EXTRAS: Our homeschool group is on break for two weeks, so there was no art or folk dancing. I bought a "Walk away the Pounds" dvd, and Katie and I did that for the first time. It's a nice and easy workout (my trouble with most workout videos is that I am so un-coordinated that I spend most of my time trying to figure out what they are doing - and with this - it was simple and easy to follow!) - and I see us doing that a few times a week.

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Friday, February 22, 2008

Homeschool on a Dessert Desert Isle...

What homeschool product could I not live without? Besides the obvious of our curriculum choices, these are the things that make our homeschooling lives easier:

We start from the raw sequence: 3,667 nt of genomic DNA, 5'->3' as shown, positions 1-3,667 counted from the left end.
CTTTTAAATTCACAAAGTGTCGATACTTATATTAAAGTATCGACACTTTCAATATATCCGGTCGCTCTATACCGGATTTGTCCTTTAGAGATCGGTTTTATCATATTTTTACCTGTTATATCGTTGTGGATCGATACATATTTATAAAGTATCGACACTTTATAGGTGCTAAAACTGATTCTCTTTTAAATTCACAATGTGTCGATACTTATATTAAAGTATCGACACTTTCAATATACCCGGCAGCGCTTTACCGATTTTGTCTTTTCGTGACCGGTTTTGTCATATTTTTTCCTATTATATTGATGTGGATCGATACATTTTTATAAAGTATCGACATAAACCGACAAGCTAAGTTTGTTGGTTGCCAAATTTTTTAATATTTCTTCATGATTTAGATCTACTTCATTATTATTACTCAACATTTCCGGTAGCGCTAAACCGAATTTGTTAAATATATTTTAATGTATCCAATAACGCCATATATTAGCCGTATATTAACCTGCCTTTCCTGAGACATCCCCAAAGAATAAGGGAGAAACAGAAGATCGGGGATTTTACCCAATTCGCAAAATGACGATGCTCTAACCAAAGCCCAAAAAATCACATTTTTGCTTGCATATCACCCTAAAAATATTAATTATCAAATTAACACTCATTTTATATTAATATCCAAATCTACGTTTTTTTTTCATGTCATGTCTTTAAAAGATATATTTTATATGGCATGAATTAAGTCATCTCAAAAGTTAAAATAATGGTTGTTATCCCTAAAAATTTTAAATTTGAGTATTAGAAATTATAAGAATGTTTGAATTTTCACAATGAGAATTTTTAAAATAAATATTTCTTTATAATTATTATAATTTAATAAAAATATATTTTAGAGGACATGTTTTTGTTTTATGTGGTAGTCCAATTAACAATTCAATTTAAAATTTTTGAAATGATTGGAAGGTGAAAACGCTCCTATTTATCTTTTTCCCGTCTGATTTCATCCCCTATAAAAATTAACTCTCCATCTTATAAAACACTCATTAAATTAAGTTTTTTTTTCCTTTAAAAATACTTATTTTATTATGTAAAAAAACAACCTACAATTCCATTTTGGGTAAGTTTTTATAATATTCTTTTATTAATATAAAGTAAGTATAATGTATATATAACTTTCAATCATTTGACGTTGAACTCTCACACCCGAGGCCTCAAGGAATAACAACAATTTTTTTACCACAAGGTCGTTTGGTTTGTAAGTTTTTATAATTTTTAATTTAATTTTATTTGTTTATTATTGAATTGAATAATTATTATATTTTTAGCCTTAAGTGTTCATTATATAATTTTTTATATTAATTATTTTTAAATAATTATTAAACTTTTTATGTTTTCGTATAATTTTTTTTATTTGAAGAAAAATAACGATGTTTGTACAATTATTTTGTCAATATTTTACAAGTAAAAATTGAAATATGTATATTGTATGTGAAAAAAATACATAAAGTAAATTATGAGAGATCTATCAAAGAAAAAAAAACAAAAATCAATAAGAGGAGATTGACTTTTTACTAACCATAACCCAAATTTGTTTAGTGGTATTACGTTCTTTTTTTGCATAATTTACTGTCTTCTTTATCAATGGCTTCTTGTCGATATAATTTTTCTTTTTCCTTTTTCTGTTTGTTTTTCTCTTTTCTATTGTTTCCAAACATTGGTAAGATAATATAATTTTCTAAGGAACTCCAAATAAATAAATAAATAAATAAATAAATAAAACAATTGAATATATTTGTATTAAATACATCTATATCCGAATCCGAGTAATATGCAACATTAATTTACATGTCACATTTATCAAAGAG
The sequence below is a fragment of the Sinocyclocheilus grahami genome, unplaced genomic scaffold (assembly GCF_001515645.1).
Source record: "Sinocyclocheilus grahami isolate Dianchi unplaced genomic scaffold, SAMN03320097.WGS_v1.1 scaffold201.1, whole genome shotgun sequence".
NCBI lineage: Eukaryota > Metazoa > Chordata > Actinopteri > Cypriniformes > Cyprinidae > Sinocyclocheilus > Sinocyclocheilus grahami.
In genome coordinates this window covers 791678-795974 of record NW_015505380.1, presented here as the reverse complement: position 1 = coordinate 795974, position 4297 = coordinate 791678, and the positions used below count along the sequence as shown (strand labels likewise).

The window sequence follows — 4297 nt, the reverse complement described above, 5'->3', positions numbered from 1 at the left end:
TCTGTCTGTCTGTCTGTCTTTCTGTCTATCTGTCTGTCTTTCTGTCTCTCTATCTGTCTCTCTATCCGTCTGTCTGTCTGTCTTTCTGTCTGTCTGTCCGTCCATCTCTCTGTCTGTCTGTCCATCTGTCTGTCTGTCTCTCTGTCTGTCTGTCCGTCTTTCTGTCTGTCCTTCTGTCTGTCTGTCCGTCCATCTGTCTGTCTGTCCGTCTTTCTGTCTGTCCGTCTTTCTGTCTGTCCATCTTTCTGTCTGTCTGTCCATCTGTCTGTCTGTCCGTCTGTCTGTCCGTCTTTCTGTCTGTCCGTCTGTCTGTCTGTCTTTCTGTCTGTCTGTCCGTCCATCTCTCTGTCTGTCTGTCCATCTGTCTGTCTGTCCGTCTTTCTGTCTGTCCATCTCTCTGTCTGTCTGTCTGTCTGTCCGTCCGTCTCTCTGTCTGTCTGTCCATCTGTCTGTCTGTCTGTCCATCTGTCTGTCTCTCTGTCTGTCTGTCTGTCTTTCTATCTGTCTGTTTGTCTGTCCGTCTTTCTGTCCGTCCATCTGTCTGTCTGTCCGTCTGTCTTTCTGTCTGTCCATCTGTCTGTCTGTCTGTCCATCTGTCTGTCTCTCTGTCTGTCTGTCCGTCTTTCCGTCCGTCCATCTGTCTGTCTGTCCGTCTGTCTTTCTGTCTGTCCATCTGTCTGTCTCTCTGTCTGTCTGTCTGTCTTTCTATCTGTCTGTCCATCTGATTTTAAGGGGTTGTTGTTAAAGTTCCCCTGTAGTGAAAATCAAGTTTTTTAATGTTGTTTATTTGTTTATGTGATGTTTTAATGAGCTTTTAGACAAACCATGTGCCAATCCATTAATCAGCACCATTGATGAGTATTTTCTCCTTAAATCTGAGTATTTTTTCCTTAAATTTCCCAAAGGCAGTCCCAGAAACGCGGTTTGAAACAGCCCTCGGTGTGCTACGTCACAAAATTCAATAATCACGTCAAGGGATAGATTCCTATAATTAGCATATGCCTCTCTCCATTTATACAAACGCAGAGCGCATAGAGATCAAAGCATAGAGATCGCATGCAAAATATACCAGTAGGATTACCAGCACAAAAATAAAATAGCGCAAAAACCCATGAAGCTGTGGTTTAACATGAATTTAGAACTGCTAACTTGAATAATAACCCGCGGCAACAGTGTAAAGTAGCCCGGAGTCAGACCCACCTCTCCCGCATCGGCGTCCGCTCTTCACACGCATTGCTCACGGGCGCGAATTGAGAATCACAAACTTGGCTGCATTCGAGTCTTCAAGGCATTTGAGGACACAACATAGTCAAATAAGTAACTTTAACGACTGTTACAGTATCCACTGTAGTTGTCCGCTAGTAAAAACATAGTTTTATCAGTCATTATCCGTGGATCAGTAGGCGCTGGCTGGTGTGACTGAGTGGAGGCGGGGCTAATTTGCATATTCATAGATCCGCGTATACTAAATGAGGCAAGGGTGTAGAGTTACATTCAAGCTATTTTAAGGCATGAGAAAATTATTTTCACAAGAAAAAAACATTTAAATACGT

1. My planner. It is just a simple planner that I get each year from "The School Box." Sometimes it is hard to find because they have the fancy ones for the school teachers - and I just need to plan assignments for one student. I don't need seating charts or records for grades...I just need a box for each subject over the course of a week. I plan for just three weeks at a time - it is short enough so that if we have to make changes, it's not on a grand planning scale - but it's long enough for me to reserve books from the library. Katie is in charge of her own day. She crosses off when she is done - and she can do the subjects in whatever order she chooses. Sometimes she'll even swap some of her days around - doing all her spelling first and saving grammar for the end of the week. Notice too, that everything is done in pencil! You never know when you might need to make changes! And that segues nicely into important item #2...